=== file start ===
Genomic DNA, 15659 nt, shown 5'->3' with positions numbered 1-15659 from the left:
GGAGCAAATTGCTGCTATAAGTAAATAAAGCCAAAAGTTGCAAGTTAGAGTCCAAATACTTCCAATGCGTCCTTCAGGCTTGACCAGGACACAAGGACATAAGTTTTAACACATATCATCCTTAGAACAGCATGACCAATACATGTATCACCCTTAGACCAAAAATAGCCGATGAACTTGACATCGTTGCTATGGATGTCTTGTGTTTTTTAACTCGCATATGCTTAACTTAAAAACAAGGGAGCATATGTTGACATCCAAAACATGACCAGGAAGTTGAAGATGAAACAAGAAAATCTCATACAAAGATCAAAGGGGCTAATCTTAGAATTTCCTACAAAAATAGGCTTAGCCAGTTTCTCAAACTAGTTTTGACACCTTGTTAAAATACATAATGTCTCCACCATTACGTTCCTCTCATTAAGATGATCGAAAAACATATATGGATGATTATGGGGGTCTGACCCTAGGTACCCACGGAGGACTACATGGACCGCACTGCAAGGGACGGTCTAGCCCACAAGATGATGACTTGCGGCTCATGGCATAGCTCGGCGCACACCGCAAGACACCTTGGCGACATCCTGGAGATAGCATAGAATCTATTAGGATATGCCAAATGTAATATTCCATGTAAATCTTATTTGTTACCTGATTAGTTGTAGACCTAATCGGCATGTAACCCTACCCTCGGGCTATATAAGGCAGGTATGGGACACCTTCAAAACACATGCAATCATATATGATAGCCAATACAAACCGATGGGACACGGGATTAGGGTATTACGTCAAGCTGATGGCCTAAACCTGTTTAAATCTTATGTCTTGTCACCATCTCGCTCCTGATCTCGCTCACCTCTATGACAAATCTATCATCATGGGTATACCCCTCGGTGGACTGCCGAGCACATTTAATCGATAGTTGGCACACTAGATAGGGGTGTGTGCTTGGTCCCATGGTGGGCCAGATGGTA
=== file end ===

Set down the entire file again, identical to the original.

Genomic DNA, 15659 nt, shown 5'->3' with positions numbered 1-15659 from the left:
GGAGCAAATTGCTGCTATAAGTAAATAAAGCCAAAAGTTGCAAGTTAGAGTCCAAATACTTCCAATGCGTCCTTCAGGCTTGACCAGGACACAAGGACATAAGTTTTAACACATATCATCCTTAGAACAGCATGACCAATACATGTATCACCCTTAGACCAAAAATAGCCGATGAACTTGACATCGTTGCTATGGATGTCTTGTGTTTTTTAACTCGCATATGCTTAACTTAAAAACAAGGGAGCATATGTTGACATCCAAAACATGACCAGGAAGTTGAAGATGAAACAAGAAAATCTCATACAAAGATCAAAGGGGCTAATCTTAGAATTTCCTACAAAAATAGGCTTAGCCAGTTTCTCAAACTAGTTTTGACACCTTGTTAAAATACATAATGTCTCCACCATTACGTTCCTCTCATTAAGATGATCGAAAAACATATATGGATGATTATGGGGGTCTGACCCTAGGTACCCACGGAGGACTACATGGACCGCACTGCAAGGGACGGTCTAGCCCACAAGATGATGACTTGCGGCTCATGGCATAGCTCGGCGCACACCGCAAGACACCTTGGCGACATCCTGGAGATAGCATAGAATCTATTAGGATATGCCAAATGTAATATTCCATGTAAATCTTATTTGTTACCTGATTAGTTGTAGACCTAATCGGCATGTAACCCTACCCTCGGGCTATATAAGGCAGGTATGGGACACCTTCAAAACACATGCAATCATATATGATAGCCAATACAAACCGATGGGACACGGGATTAGGGTATTACGTCAAGCTGATGGCCTAAACCTGTTTAAATCTTATGTCTTGTCACCATCTCGCTCCTGATCTCGCTCACCTCTATGACAAATCTATCATCATGGGTATACCCCTCGGTGGACTGCCGAGCACATTTAATCGATAGTTGGCACACTAGATAGGGGTGTGTGCTTGGTCCCATGGTGGGCCAGATGGTA